NPR logo Venezuela Seizes Nearly 4 Million Toys, Saying They're Overpriced

Venezuela Seizes Nearly 4 Million Toys, Saying They're Overpriced

A photo released by Venezuelan government agency Sundde shows the group's head, William Contreras, with one of the toys that have been seized from a distributor's warehouses in Caracas. Sundde hide caption

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Sundde

A photo released by Venezuelan government agency Sundde shows the group's head, William Contreras, with one of the toys that have been seized from a distributor's warehouses in Caracas.

Sundde

Dolls, bicycles and playsets are among the nearly 4 million toys that have been seized by Venezuela's government. The toys will now be sold at sharp discounts, after a regulator said a large toy distributor had hoarded the toys to push prices higher.

"Boys and girls of the country will have a happy Christmas," said William Contreras, Venezuela's national superintendent for the defense of socioeconomic rights. He added, "We will guarantee a child" gets a present.

The toys were found in several Caracas-area warehouses owned by the Kreisel toy company. In addition to accusing the company of creating scarcity to boost prices, the government says Kreisel used dollars that it acquired at a special government exchange rate to buy the products between 2008 and 2014 — and that stores have recently complained that the distributor won't fill their orders.

"The government claims that businessmen and traders hoard goods for long periods to speculate on prices," reports the Local Committees of Supply and Production (CLAP), the organization that will handle the redistribution of the toys. "Venezuela suffers the highest inflation in the world, estimated at 475 percent for 2016 by the IMF, and the currency lost 75 percent of its value against the so-called 'black dollar' since last September."

Kreisel hasn't issued a public statement about the seizure, but the company seems to disagree strongly with the government's action. On its Twitter feed, Kreisel retweeted more than 20 messages of support and solidarity from people and organizations, including notes that accuse the government of abusing its powers.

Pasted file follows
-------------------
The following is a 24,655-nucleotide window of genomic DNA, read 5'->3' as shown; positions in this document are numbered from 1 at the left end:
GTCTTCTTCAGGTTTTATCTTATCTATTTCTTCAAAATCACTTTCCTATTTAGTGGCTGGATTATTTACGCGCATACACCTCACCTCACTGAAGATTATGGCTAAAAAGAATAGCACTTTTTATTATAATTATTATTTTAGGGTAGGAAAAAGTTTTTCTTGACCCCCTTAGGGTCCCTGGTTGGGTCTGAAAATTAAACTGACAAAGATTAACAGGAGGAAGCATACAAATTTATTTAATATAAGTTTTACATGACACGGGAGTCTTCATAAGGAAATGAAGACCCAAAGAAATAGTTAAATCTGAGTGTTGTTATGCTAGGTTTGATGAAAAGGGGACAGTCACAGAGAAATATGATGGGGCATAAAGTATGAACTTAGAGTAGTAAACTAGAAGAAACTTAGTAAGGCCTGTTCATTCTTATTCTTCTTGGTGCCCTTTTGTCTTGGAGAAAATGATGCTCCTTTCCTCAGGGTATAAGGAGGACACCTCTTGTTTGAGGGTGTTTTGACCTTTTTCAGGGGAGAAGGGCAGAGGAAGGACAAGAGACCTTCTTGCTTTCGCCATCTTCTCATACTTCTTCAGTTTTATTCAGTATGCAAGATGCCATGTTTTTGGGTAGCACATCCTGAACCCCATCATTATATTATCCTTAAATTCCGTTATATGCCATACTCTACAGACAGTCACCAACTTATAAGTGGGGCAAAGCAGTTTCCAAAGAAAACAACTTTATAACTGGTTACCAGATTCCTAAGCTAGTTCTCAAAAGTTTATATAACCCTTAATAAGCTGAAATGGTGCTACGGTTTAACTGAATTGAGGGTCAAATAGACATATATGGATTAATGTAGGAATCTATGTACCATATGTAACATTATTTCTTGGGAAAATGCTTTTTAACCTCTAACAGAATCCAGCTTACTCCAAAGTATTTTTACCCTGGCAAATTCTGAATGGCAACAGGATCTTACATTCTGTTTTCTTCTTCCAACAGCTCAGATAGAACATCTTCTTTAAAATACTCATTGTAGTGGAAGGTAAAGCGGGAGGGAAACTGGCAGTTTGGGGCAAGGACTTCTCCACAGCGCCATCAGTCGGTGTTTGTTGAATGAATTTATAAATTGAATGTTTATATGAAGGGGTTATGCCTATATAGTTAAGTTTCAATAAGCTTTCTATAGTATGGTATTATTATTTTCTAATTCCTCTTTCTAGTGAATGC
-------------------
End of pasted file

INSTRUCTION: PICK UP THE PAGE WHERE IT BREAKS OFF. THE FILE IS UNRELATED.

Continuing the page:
Sundde, the nickname of the agency Contreras heads, says the company used the toys as part of an "arsenal used by the company in the economic war against the people, without regard to the individual rights of the boys and girls of the country."

Discussing the case, Contreras said the toy company had said the toys were either out of fashion or sold out. His agency released video that showed rows of boxes of toys stacked high in Kreisel's warehouses. At least two arrests have been made, and Sundde says they've asked prosecutors to keep others who may have played a role from leaving the country.

The toy raid is one of several actions Venezuela has taken to try to ease its troubled economy. Since November, the government has been ordering steep price cuts on clothes and other essential items. The economic crisis has sparked protests, looting, and long lines. As NPR reported back in May, shortages have even touched the country's supply of beer.

After the toy warehouse operation, Contreras and his staff visited stores in the popular Sabana Grande shopping district, where they posted signs on stores that announced price cuts of 30 percent or more.